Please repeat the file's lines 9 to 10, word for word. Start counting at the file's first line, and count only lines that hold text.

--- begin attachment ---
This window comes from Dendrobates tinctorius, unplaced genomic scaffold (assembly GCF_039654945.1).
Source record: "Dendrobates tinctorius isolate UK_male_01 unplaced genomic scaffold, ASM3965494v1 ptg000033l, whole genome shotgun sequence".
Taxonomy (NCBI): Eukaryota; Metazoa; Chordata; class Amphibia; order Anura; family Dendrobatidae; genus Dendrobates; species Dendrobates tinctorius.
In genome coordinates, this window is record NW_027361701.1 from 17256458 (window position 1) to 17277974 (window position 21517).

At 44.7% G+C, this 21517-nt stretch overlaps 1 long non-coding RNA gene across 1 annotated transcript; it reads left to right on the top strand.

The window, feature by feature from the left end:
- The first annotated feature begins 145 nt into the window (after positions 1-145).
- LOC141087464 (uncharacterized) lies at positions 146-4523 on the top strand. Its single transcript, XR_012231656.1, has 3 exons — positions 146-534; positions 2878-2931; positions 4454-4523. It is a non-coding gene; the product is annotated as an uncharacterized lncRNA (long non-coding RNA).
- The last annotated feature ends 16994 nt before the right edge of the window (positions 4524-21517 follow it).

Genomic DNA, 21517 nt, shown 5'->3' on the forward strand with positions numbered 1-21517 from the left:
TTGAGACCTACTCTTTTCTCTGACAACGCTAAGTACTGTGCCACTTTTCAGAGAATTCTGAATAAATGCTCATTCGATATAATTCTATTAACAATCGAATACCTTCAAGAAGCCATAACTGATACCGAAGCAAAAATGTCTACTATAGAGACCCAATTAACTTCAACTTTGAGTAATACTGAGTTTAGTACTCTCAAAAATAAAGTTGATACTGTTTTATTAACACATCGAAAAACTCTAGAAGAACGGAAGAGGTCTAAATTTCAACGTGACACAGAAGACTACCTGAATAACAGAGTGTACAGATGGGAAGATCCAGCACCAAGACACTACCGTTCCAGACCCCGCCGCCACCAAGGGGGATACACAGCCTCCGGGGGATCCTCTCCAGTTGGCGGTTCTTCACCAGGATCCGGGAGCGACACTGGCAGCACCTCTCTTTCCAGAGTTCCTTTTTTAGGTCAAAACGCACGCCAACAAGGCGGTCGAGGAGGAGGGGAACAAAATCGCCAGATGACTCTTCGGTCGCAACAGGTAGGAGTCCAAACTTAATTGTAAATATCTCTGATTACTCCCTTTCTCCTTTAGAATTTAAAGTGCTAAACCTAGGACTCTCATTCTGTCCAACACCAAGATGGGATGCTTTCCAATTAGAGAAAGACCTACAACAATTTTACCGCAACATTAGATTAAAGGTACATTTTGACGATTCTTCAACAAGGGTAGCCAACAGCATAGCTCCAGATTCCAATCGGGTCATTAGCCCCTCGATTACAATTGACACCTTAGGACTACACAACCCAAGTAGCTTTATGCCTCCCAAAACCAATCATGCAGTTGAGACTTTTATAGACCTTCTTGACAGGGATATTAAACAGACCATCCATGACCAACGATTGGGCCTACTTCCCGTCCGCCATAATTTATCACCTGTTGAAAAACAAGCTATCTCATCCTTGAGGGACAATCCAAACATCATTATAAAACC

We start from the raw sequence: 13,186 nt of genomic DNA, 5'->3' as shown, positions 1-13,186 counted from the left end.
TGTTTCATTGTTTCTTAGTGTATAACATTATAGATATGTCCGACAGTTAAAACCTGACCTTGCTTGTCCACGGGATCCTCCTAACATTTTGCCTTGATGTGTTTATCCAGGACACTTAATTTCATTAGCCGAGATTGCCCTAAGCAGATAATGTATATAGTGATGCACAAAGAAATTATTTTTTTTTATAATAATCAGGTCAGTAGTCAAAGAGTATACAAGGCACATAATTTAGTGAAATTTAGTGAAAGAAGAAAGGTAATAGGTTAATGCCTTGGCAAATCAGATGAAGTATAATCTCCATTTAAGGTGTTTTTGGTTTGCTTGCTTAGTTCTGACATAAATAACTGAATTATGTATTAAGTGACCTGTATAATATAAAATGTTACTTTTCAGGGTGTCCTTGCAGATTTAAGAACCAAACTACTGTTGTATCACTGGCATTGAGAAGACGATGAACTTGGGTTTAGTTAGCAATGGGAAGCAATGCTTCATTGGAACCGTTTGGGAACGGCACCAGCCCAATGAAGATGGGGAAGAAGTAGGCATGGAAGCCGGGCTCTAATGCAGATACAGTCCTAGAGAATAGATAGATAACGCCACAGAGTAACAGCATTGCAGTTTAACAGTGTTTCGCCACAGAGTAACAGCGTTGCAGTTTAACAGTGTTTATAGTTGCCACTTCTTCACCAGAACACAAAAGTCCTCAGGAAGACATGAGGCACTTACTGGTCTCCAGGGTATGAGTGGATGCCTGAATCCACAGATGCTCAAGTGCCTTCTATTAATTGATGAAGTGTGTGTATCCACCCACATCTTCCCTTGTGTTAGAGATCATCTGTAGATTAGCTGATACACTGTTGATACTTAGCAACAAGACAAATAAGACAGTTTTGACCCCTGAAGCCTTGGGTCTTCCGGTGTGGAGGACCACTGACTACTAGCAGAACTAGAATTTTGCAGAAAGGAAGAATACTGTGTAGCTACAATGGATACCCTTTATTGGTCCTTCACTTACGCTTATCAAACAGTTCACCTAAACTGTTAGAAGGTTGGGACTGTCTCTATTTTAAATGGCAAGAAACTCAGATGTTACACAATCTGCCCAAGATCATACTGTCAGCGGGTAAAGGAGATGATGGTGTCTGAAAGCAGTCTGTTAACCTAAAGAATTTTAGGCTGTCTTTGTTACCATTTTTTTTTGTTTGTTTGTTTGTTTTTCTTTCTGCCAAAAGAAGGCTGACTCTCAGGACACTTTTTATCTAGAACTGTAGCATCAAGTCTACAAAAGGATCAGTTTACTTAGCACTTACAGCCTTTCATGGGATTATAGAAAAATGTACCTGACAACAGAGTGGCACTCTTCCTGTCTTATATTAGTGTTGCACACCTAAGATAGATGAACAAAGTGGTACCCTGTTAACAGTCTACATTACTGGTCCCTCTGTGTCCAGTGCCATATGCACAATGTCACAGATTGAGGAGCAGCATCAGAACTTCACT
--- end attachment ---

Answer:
- The last annotated feature ends 16994 nt before the right edge of the window (positions 4524-21517 follow it).

Genomic DNA, 21517 nt, shown 5'->3' on the forward strand with positions numbered 1-21517 from the left: